Several people have asked me for a bigger, easier to read version of the list of garden bug-killing and bee-harming sprays (and compost/soil drenches) which contain the polluting chemicals known as neonicotinoids (‘neonics’ for short), which has been shared widely on Twitter.
So here it is, as a PDF, which you can click on to download, and print out to share with your gardening family and friends, your gardening/horticultural club, the supermarket manager down the road, a gardening magazine editor, your local radio station, staff at your nearby garden centre, perhaps even your MP. There are endless possibilities to shine some much-needed light into the spin-ridden darkness.
All of these products are freely available, in their deceptively cheerful packaging, from just about anywhere that sells things (search Amazon for ‘bug killer spray’ and up they’ll pop).
The products on this list all contain neonics (either acetamiprid or thiacloprid), because only three neonics have, for the time being, been banned from products we can buy and use in our gardens and allotments.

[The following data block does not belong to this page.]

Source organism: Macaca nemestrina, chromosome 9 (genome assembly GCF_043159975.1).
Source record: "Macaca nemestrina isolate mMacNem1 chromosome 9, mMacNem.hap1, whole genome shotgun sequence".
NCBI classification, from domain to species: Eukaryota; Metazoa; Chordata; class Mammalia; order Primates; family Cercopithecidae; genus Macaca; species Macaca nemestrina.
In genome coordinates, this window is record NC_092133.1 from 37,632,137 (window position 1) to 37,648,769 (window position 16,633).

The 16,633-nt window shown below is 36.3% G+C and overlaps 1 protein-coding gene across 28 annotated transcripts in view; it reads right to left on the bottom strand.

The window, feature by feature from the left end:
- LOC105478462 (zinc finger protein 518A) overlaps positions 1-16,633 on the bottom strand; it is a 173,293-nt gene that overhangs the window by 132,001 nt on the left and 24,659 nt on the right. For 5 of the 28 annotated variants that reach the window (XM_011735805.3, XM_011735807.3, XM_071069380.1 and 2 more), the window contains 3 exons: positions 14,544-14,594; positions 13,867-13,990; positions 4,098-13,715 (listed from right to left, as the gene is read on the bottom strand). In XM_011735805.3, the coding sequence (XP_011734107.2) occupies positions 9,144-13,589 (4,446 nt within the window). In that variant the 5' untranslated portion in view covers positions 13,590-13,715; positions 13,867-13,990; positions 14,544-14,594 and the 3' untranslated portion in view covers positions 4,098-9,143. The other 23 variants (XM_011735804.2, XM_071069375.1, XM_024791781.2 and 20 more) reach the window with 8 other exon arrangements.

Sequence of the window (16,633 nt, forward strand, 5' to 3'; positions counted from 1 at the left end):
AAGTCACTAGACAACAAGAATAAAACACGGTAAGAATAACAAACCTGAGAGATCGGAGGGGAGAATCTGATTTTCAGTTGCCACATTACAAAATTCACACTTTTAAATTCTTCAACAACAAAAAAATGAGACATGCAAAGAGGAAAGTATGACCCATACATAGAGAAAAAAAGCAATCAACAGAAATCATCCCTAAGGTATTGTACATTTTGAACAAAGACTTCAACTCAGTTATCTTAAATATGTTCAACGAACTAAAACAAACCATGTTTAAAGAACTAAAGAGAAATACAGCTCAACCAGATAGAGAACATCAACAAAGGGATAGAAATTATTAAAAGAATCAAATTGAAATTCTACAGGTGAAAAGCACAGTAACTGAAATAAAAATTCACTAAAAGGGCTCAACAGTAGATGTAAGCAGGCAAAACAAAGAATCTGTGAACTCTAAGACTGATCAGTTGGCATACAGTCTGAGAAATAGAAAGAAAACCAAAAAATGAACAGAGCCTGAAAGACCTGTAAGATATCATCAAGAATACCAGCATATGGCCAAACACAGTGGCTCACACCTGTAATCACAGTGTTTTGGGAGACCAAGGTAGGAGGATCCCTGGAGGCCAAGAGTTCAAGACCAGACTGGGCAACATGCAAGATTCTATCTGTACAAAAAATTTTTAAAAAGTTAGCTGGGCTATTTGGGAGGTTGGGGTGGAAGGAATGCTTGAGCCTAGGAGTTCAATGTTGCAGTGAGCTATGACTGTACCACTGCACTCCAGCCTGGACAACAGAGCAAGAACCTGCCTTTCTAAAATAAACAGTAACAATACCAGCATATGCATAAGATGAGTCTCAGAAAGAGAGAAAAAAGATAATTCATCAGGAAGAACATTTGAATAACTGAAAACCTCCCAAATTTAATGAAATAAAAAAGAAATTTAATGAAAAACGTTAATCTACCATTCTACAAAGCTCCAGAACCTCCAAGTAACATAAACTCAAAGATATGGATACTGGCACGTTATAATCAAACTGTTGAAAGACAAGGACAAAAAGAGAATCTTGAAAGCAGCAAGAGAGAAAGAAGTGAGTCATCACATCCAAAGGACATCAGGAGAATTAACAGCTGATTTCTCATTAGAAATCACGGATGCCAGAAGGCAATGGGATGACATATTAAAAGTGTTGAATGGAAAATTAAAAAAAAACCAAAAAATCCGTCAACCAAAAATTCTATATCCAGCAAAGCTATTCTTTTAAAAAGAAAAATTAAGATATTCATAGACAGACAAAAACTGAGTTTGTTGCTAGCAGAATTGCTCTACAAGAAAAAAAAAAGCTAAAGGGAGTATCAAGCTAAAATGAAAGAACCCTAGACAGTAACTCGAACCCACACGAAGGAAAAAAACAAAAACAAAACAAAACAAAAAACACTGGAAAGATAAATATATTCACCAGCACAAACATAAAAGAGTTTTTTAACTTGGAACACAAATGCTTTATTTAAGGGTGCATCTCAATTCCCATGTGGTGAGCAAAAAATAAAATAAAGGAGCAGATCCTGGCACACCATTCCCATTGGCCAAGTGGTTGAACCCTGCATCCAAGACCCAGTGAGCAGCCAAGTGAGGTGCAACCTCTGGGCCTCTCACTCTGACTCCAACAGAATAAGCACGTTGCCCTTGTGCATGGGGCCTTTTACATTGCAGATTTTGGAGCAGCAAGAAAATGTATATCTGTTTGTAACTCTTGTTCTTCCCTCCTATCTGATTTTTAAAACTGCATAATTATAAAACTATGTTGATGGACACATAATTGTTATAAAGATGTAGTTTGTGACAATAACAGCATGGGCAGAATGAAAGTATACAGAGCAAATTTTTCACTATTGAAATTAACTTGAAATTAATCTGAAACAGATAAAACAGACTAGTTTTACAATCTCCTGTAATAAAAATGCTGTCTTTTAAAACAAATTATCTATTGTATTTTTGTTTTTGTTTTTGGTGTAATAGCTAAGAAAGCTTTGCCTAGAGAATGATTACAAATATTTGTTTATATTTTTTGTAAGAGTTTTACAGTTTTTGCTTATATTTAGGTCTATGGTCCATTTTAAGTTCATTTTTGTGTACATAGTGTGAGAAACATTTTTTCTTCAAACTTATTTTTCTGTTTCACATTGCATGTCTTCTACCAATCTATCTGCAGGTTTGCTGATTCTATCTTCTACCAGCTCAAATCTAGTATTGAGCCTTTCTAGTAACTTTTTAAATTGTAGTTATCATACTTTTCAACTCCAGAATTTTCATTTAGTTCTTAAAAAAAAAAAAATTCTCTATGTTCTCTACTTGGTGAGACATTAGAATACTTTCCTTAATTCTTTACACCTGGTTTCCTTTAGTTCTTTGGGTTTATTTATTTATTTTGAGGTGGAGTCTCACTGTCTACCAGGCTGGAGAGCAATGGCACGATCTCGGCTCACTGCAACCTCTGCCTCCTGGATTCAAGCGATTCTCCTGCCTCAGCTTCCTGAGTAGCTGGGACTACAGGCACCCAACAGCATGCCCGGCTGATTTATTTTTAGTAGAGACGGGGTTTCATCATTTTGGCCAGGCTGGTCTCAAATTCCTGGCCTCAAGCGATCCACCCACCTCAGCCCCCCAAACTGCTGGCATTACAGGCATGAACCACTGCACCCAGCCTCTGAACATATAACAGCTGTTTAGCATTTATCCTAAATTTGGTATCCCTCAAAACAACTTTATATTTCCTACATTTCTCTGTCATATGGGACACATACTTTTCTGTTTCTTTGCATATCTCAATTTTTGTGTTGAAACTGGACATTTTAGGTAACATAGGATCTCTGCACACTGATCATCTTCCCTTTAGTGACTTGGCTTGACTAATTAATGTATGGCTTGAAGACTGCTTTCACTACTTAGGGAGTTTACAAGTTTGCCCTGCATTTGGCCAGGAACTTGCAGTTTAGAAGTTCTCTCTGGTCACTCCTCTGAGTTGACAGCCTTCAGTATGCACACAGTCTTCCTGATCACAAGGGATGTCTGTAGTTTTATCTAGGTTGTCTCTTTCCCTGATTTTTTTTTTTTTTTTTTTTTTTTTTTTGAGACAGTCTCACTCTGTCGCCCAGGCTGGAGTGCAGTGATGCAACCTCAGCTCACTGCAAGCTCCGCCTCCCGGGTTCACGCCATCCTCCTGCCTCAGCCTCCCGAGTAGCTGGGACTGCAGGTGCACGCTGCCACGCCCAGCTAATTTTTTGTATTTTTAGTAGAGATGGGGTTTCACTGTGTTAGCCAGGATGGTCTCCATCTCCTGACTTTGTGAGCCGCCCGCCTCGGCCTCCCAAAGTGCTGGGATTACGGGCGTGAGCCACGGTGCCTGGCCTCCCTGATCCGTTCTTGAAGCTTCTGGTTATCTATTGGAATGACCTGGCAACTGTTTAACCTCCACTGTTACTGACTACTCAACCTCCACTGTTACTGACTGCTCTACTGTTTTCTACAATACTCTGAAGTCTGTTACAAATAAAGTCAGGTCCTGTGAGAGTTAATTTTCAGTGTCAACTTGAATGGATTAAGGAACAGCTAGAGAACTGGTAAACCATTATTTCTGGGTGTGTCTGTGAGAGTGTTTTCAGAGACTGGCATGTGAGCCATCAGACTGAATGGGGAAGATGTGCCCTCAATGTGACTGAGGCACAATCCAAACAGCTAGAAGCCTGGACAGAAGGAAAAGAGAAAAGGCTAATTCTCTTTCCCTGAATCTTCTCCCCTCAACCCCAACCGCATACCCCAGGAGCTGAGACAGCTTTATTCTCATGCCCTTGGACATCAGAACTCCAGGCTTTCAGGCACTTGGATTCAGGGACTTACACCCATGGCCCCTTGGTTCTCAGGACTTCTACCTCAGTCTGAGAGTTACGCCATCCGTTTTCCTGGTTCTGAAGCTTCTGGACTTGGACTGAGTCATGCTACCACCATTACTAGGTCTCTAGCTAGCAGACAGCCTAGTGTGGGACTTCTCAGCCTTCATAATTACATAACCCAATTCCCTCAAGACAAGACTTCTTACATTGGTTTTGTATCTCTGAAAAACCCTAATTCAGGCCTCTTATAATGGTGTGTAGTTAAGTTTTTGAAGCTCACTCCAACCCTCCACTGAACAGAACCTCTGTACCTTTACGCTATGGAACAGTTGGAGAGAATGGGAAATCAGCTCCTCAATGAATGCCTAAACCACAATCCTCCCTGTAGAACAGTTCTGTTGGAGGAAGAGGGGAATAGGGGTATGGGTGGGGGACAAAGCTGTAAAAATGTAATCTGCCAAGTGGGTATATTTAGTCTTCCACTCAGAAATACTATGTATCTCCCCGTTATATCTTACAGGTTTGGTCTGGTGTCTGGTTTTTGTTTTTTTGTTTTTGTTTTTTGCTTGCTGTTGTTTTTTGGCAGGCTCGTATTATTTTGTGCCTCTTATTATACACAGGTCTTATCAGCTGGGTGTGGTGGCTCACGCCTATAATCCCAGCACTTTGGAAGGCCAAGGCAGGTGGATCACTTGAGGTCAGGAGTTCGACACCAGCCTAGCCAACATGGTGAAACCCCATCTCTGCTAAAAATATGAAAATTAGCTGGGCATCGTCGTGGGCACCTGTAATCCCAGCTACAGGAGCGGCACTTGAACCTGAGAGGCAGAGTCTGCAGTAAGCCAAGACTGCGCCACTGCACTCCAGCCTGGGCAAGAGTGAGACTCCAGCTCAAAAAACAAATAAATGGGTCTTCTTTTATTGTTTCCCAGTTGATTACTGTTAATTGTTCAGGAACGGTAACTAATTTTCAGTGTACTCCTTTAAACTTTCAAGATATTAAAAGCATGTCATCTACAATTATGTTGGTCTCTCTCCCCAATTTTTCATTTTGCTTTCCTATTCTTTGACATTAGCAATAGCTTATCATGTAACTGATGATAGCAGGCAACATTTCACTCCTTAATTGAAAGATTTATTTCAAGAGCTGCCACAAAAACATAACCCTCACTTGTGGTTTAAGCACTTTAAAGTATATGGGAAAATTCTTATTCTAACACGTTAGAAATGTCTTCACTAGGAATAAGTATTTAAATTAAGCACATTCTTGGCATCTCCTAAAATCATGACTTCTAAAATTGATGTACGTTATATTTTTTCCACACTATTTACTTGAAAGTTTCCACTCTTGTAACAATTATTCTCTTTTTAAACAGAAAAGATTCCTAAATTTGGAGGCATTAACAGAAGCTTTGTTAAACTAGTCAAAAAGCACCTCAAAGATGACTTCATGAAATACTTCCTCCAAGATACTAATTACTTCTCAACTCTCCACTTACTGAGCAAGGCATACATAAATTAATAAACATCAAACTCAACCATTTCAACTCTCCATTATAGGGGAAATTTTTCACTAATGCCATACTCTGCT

All neonics affect insects and other forms of life in some way. They were, after all, designed by people in white coats to kill wild, living things. Their big problem is that they get everywhere. They invade the roots, stems, leaves, buds, flowers, pollen, nectar, fruits, tubers, seeds of any plant they are sprayed onto. Whatever eats or sucks the sap of that part of a plant imbibes some neonic, and is at best weakened and disorientated, at worst killed. We’ve barely begun to scratch the surface of what happens to other wild, living things (ourselves included) which might then eat something that’s eaten neonics.
Russian roulette on the patio, anyone?
To understand why neonics are man-made, synthetic poisons that don’t respect garden fences, please read my article ‘Toxins without borders’ (it was a finalist for the 2013 Garden Media Guild Environmental Award).